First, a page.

Fed fights a losing battle on bonds

The central bank is buying U.S. Treasurys in order to keep long-term rates low. But yields are higher now than where they were before the purchases began.

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By Paul R. La Monica, CNNMoney.com editor at large

The yield on the benchmark U.S 10-year is still lower than a year ago. But rates have crept higher in the past month -- even though the Fed has been buying Treasurys to try and keep rates low.

NEW YORK (CNNMoney.com) -- So much for the Federal Reserve being able to hold long-term bond rates below 3%.

The Fed has been buying U.S. Treasury notes in the past month or so in order to keep a lid on long-term Treasurys, particularly the benchmark U.S. 10-year note. Bond prices and yields move in opposite directions. So more demand for bonds should lead to lower rates.

A day before the Fed said on March 18 that it would begin buying Treasurys, the yield on the 10-year was about 3%. Following the announcement, bonds rose and the yield fell to about 2.5% - exactly what the Fed wanted.

The Fed's success was temporary, though. On Wednesday, after the Fed reiterated it would finish purchasing $300 billion in Treasurys by this autumn, the 10-year sell-off continued. The note yielded 3.12%, the highest close of 2009.

"The bond market sold off because the Fed isn't changing the amount of bonds they are going to buy," said Brian Battle, vice president of Performance Trust Capital Partners. a fixed-income trading firm in Chicago.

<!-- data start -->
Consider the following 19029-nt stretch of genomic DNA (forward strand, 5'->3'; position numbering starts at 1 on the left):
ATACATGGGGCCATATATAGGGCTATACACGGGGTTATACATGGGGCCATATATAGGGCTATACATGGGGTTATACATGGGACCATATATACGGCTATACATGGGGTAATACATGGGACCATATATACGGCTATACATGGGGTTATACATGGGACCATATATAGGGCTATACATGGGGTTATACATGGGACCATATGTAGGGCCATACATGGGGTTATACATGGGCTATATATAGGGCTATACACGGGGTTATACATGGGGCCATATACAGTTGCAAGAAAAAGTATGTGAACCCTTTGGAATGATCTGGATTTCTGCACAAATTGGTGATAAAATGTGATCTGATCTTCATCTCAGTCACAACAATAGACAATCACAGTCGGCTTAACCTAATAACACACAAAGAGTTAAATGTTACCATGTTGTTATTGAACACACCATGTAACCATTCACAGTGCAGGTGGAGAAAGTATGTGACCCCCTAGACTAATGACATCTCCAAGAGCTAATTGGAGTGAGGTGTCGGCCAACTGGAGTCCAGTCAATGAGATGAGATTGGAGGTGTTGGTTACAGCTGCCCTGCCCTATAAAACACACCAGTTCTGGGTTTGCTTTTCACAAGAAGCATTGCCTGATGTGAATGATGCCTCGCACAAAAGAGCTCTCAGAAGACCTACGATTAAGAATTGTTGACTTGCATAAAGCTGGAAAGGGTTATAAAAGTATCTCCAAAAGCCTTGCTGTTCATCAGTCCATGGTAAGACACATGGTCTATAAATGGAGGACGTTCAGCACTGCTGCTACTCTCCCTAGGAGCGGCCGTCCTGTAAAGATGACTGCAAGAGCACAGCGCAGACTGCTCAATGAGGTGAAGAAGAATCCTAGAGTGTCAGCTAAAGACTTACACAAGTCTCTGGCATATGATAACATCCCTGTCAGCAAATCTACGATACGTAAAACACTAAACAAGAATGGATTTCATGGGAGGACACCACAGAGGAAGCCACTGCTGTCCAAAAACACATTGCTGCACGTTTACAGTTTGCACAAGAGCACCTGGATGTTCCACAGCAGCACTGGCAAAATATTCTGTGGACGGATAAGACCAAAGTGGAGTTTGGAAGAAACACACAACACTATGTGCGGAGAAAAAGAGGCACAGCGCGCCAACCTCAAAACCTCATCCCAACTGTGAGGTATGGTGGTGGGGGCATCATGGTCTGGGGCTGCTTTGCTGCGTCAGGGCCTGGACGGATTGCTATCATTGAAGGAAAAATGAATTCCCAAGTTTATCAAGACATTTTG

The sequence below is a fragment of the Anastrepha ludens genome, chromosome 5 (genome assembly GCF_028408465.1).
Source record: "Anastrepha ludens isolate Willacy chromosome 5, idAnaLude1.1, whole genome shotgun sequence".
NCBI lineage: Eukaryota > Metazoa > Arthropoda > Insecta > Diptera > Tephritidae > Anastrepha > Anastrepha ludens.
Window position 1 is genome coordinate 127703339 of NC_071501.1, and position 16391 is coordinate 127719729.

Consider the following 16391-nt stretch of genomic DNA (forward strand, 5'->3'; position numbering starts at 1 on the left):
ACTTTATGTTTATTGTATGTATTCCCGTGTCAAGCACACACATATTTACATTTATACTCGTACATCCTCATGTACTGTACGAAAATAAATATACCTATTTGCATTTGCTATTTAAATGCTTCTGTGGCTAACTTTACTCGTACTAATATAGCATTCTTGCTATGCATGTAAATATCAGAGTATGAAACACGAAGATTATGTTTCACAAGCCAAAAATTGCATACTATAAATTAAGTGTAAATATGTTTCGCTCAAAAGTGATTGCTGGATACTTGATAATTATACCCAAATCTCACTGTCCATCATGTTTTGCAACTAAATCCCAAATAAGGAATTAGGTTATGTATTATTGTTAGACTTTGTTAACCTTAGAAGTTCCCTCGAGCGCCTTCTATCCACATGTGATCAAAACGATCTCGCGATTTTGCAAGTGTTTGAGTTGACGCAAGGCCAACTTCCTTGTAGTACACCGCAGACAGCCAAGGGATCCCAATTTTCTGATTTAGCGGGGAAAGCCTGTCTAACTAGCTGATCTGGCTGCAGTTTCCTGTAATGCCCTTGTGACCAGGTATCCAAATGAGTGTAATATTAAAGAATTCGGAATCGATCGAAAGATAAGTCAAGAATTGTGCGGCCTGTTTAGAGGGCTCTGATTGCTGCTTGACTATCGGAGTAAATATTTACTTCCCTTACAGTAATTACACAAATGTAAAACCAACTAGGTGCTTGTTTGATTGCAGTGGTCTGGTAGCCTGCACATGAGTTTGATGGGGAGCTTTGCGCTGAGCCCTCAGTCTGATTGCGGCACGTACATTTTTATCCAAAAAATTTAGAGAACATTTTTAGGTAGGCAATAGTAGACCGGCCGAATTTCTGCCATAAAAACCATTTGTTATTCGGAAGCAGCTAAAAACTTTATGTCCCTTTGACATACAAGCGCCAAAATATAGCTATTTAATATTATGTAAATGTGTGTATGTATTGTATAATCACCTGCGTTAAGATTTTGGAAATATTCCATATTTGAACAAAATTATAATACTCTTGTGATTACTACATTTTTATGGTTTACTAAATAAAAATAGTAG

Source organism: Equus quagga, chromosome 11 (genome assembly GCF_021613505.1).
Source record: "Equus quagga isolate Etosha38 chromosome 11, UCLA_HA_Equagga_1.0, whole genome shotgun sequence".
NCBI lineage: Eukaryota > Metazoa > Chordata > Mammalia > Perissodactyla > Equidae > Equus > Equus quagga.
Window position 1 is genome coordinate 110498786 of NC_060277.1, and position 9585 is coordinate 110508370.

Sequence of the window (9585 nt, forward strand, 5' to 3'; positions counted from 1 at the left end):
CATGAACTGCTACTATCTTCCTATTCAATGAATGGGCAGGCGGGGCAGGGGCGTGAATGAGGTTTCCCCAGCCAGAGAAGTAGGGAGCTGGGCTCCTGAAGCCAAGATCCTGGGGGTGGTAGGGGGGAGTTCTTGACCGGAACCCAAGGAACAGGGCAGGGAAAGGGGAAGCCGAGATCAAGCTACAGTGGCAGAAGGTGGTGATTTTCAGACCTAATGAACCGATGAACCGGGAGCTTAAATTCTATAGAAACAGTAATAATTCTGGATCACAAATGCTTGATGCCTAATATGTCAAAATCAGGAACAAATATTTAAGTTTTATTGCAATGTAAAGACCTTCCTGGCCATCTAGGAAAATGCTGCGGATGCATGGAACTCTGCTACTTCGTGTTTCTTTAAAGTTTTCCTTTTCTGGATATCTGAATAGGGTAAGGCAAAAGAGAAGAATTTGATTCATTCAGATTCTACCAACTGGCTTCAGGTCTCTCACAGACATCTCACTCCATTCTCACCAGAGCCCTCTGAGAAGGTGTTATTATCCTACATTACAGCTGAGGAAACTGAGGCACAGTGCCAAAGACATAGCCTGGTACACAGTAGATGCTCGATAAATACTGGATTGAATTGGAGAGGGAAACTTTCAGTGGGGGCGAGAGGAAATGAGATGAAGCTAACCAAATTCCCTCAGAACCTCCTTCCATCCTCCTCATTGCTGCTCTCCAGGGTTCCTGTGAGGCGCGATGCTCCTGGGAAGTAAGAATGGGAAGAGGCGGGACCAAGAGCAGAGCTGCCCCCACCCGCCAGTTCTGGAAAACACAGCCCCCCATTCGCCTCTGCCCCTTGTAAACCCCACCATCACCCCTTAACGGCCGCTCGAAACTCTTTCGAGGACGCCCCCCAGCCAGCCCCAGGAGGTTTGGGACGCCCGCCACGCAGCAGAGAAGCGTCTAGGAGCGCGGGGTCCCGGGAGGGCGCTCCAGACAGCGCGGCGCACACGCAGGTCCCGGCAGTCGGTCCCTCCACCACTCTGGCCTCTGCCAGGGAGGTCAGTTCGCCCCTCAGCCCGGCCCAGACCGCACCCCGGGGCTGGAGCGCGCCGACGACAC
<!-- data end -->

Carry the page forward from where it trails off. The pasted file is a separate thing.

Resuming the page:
"The bond market wants to test the Fed. There is a feeling that 3% is the magic number on the 10-year, so we'll see if the Fed tries to drive it back down to that level," Battle added.

Battle said yields could go as high as 3.25% in the short-term, especially if stocks continue to rally and more economic data suggests that the economy may be close to hitting bottom.

Steve Van Order, fixed income strategist for Calvert Funds in Bethesda, Md., agreed. "Fear has dropped, people are feeling better about the economy and are looking for higher yields," he said.

Rising bond yields are typically a sign of a strengthening economy, and yields rise to compensate for the risk of higher inflation.

This is key because the Fed has targeted long-term rates as a way to try and stimulate demand for loans. The central bank has already cut its federal funds rate, a key overnight bank lending rate, to near zero. So there's nothing more it can do on that end.

But long-term rates are arguably as important, if not more so, than the federal funds rate. That's because mortgage rates tend to track the movement of the 10-year.

To be sure, a 10-year yield of 3.1% is still relatively low by historical standards; the 10-year was yielding about 3.8% at this time a year ago. But if yields rise further, it could hurt the chances for an economic recovery.

One reason why many banks were able to post better-than-expected profits in the first quarter was that low rates fueled a refinancing boom. So if rates keep climbing, bank profits could be at risk.

It's clear that for the overall economy to recover, the housing market is going to need to bounce back.

Of course, low mortgage rates won't necessarily solve the problem of falling housing prices. But if cheap mortgages attract some first-time buyers to the market, it obviously will help.

Fortunately, the Fed has also been buying mortgage-backed securities. Van Order pointed out this is also been helping to keep mortgage rates down.

But as long as the stock market keeps rallying on hopes of a stabilizing economy, the 10-year yield could continue to head higher, which may eventually force the Fed to step up its Treasury purchases.

Van Order wondered, though, if the Fed really wants to pick a fight with the bond market.

"The size of the program is not enough to really affect rates. If the Fed really wanted to have an impact, it probably would need to buy at least $1 trillion in Treasurys," he said. "But how long can the fed fight that battle? It may not want to take on the bond market because it's just too big."

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